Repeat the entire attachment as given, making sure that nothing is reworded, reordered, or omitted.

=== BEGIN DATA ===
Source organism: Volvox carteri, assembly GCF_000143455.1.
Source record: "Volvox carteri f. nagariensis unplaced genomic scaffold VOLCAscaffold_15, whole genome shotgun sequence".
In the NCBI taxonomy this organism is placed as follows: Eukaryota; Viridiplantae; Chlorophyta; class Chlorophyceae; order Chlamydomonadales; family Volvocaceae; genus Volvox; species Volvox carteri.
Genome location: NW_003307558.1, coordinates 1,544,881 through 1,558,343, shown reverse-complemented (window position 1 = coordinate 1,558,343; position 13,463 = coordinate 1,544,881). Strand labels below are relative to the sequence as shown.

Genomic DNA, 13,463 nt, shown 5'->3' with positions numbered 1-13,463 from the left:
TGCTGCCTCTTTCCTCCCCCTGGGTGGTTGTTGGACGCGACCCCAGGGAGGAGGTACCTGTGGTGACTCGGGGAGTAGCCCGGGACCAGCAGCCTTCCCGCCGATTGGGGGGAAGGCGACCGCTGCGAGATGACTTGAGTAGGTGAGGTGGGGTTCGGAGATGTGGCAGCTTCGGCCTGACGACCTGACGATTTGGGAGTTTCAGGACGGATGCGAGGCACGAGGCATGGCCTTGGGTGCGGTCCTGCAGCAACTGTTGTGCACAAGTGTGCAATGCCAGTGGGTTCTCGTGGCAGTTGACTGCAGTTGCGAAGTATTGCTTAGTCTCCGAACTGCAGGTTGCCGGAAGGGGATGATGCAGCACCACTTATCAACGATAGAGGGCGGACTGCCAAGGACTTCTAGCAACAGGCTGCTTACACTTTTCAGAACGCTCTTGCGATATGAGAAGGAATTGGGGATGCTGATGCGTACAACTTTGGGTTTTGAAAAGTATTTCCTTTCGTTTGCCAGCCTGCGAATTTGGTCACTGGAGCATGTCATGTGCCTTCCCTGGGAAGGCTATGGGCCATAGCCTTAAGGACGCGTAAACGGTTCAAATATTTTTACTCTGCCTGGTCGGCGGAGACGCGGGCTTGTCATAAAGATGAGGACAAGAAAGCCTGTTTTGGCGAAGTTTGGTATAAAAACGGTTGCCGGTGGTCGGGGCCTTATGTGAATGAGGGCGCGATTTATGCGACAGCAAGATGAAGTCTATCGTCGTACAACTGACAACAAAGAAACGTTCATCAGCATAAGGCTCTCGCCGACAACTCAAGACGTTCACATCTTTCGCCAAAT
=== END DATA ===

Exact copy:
Source organism: Volvox carteri, assembly GCF_000143455.1.
Source record: "Volvox carteri f. nagariensis unplaced genomic scaffold VOLCAscaffold_15, whole genome shotgun sequence".
In the NCBI taxonomy this organism is placed as follows: Eukaryota; Viridiplantae; Chlorophyta; class Chlorophyceae; order Chlamydomonadales; family Volvocaceae; genus Volvox; species Volvox carteri.
Genome location: NW_003307558.1, coordinates 1,544,881 through 1,558,343, shown reverse-complemented (window position 1 = coordinate 1,558,343; position 13,463 = coordinate 1,544,881). Strand labels below are relative to the sequence as shown.

Genomic DNA, 13,463 nt, shown 5'->3' with positions numbered 1-13,463 from the left:
TGCTGCCTCTTTCCTCCCCCTGGGTGGTTGTTGGACGCGACCCCAGGGAGGAGGTACCTGTGGTGACTCGGGGAGTAGCCCGGGACCAGCAGCCTTCCCGCCGATTGGGGGGAAGGCGACCGCTGCGAGATGACTTGAGTAGGTGAGGTGGGGTTCGGAGATGTGGCAGCTTCGGCCTGACGACCTGACGATTTGGGAGTTTCAGGACGGATGCGAGGCACGAGGCATGGCCTTGGGTGCGGTCCTGCAGCAACTGTTGTGCACAAGTGTGCAATGCCAGTGGGTTCTCGTGGCAGTTGACTGCAGTTGCGAAGTATTGCTTAGTCTCCGAACTGCAGGTTGCCGGAAGGGGATGATGCAGCACCACTTATCAACGATAGAGGGCGGACTGCCAAGGACTTCTAGCAACAGGCTGCTTACACTTTTCAGAACGCTCTTGCGATATGAGAAGGAATTGGGGATGCTGATGCGTACAACTTTGGGTTTTGAAAAGTATTTCCTTTCGTTTGCCAGCCTGCGAATTTGGTCACTGGAGCATGTCATGTGCCTTCCCTGGGAAGGCTATGGGCCATAGCCTTAAGGACGCGTAAACGGTTCAAATATTTTTACTCTGCCTGGTCGGCGGAGACGCGGGCTTGTCATAAAGATGAGGACAAGAAAGCCTGTTTTGGCGAAGTTTGGTATAAAAACGGTTGCCGGTGGTCGGGGCCTTATGTGAATGAGGGCGCGATTTATGCGACAGCAAGATGAAGTCTATCGTCGTACAACTGACAACAAAGAAACGTTCATCAGCATAAGGCTCTCGCCGACAACTCAAGACGTTCACATCTTTCGCCAAAT